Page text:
Thanksgiving

I’ve come to local eating one meal, one farmer, at a time. This summer and fall I’ve rarely gone to the supermarket. Nancy bakes bread. We get our milk delivered in glass bottles from Meadowbrook. We source meat and produce from our farm CSA, Gade Farm, the Carrot Barn in Schoharie, or the Schenectady Green Market. But now fall is giving way to winter and soon the market offerings will narrow down to root vegetables. My poor attempts at freezing roasted tomatoes or poached zucchini will feed us for about a week. Meat will become more important in our menus and we’ll reluctantly browse the produce aisles at the co-op.

But in the meantime, we’re going to have one big local feast this Thanksgiving with at least 24 friends and family. My goal is to serve food that is sourced no more than 50 miles from home. I’ll cook it simply so we can actually taste the food. And we’re planning ahead so we can actually enjoy the company.

Turkeys

There never really was any question about where I would get my turkey. I spend a couple hours each week interviewing my 95-year-old farmer friend Everett Rau about his life and times for a book. This year his son and grandson invested in a turkey flock. As I sat with Ev through the summer I watched the turkeys grow from scrawny poults to radiant white turkeys with bright pink heads and cerulean blue highlights. I enjoyed hearing their soft warbles as the flock came crowding toward me whenever I approached their enclosure to take pictures or just to visit.

Turkey poults in July.

Turkey poults in July.

It's only a matter of days before these guys take a trip to Root, NY for processing. 

It's only a matter of days before these guys take a trip to Root, NY for processing. 

Today is pick up day in the reconstructed German threshing barn! Ken's not happy with the bags and will process the birds at the farm next year.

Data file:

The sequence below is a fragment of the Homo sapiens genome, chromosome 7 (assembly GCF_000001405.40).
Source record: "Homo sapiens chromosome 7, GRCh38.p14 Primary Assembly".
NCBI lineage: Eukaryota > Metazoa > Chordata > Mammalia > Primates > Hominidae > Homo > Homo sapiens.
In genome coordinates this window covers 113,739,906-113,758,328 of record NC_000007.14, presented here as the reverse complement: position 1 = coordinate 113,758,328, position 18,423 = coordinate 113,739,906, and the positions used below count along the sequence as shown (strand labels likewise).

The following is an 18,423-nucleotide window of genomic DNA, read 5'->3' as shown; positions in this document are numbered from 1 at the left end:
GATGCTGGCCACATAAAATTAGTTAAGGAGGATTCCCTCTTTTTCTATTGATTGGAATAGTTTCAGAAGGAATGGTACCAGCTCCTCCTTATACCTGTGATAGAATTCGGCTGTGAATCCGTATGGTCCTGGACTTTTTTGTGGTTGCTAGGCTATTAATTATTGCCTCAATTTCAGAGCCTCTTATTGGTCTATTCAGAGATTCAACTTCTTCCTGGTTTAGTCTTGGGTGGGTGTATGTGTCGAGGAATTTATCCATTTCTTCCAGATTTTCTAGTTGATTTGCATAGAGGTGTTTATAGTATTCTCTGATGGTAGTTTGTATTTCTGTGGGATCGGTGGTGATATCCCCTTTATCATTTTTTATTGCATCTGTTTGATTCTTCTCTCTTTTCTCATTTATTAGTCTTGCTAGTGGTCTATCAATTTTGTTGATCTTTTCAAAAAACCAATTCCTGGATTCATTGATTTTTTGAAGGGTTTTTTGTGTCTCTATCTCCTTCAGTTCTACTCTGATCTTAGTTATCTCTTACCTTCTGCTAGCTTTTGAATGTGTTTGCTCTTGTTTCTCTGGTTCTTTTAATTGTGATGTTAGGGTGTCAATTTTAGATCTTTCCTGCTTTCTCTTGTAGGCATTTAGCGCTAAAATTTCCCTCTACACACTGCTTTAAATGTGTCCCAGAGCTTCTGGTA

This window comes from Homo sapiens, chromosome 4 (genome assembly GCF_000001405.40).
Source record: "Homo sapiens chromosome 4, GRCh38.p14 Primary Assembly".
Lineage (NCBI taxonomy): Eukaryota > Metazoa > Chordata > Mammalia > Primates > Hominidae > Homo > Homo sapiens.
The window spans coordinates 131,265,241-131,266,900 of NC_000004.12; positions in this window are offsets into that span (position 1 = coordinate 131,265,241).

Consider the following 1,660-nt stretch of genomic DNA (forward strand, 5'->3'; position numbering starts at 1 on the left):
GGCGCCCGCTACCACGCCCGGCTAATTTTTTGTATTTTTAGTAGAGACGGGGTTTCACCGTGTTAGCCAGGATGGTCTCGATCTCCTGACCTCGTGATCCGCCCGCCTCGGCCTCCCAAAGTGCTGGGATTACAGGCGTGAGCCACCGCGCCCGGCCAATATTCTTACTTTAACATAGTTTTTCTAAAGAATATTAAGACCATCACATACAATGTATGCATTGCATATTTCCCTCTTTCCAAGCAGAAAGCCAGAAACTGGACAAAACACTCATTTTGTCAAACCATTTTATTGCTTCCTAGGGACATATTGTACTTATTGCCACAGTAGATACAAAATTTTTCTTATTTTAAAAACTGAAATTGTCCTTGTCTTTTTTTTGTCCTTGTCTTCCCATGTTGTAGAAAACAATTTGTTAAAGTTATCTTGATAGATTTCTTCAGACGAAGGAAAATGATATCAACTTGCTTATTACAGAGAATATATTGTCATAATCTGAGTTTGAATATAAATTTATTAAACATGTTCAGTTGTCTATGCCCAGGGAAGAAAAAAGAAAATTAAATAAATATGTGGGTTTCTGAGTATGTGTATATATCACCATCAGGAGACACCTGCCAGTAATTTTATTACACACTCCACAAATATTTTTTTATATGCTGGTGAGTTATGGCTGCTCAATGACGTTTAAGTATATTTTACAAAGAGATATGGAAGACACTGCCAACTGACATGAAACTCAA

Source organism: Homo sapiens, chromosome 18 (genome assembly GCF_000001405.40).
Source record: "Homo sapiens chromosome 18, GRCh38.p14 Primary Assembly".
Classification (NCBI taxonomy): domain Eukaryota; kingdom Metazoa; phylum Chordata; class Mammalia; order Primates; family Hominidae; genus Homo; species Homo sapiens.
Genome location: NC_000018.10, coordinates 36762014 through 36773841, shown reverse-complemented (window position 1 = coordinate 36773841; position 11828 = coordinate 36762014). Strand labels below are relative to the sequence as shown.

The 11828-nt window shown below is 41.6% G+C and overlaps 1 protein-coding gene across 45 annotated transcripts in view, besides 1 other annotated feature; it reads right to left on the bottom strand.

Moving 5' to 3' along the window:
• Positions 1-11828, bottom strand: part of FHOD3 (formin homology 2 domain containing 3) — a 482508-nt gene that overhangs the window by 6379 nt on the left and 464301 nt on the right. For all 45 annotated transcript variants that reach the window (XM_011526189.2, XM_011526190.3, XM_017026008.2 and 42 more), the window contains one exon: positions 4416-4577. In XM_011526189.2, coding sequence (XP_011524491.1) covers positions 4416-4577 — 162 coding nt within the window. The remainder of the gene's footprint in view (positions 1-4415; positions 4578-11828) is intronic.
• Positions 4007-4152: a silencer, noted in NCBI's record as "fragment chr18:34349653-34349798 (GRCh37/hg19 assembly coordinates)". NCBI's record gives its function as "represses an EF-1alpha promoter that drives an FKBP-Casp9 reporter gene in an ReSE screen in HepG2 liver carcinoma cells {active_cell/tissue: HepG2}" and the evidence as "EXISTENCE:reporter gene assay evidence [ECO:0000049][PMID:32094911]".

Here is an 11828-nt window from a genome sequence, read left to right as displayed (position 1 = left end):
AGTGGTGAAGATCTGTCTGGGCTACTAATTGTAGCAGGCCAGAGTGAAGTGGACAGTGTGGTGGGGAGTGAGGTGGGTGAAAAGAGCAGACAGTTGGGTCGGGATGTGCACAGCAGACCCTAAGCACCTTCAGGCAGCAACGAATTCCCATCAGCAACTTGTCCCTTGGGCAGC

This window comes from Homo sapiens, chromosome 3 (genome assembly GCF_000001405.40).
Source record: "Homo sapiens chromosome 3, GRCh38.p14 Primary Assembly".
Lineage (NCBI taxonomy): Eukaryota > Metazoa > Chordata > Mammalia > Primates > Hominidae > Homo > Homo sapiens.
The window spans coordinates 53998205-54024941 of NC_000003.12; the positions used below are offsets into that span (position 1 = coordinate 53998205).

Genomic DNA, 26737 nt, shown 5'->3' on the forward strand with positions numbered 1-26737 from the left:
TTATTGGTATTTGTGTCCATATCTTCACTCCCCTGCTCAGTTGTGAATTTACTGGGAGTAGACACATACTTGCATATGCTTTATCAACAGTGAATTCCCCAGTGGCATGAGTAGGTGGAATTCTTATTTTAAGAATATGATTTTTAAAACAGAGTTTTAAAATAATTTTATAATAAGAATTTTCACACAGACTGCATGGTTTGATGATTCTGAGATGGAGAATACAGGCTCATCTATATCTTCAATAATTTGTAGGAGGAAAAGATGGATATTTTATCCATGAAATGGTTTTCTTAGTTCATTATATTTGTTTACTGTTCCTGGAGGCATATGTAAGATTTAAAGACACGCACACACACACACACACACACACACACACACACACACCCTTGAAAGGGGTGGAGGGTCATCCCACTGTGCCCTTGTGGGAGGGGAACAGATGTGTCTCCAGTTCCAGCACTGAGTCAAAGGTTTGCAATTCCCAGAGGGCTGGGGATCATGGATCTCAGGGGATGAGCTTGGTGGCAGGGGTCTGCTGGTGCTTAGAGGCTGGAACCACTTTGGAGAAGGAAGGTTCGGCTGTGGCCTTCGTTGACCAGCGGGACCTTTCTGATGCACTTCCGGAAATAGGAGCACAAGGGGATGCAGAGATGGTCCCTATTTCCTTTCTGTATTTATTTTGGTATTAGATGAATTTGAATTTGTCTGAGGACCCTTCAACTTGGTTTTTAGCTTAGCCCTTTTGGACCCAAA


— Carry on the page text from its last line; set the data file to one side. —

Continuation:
Today is pick up day in the reconstructed German threshing barn! Ken's not happy with the bags and will process the birds at the farm next year.

My two birds. Turkeyland was Ev Rau's business in the 1950s, revived today promoting nonGMO free-range turkeys.

My two birds. Turkeyland was Ev Rau's business in the 1950s, revived today promoting nonGMO free-range turkeys.

Today was the first of four turkey distribution days at Pleasantview farm and I made sure that I was there early. I had been a little nervous about a farm-processed turkey. Would it be too sad? Would there still be traces of the birds I’d been visiting all summer? Perhaps because they're such flocking birds, there weren't any that stood out as individuals. And here they were, processed and plucked -- looking less like animals and more like dinner in their plastic bags with Farm labels. They looked smaller too, and though most of the birds were 30+, I found two perfectly matched 20 lb. turkeys and was happy to take them both. 

When cooking for a crowd, we’ve learned to cook two smaller turkeys rather than one huge one. We cook one the day before and use the giblets and drippings to make stock and gravy ahead of time. Thanksgiving day we warm up the “service turkey” in the oven’s warming tray. Meanwhile the “show turkey” cooks more quickly, is less likely to dry out, and always looks beautiful. Smaller birds are easier to handle and you don’t have to get up at the crack of dawn to put the turkey in the oven!

Nancy’s been reading about the pros and cons of brining on Serious Eats. I enjoyed our cider-brined turkey the last time we hosted Thanksgiving dinner but I’m inclined to agree with the no-brine philosophy. If these field-raised turkeys have the same flavor punch as the fresh chickens I’ve been getting at the farmers market, I’d hate to cover it up with cider and salt. Will keep you posted!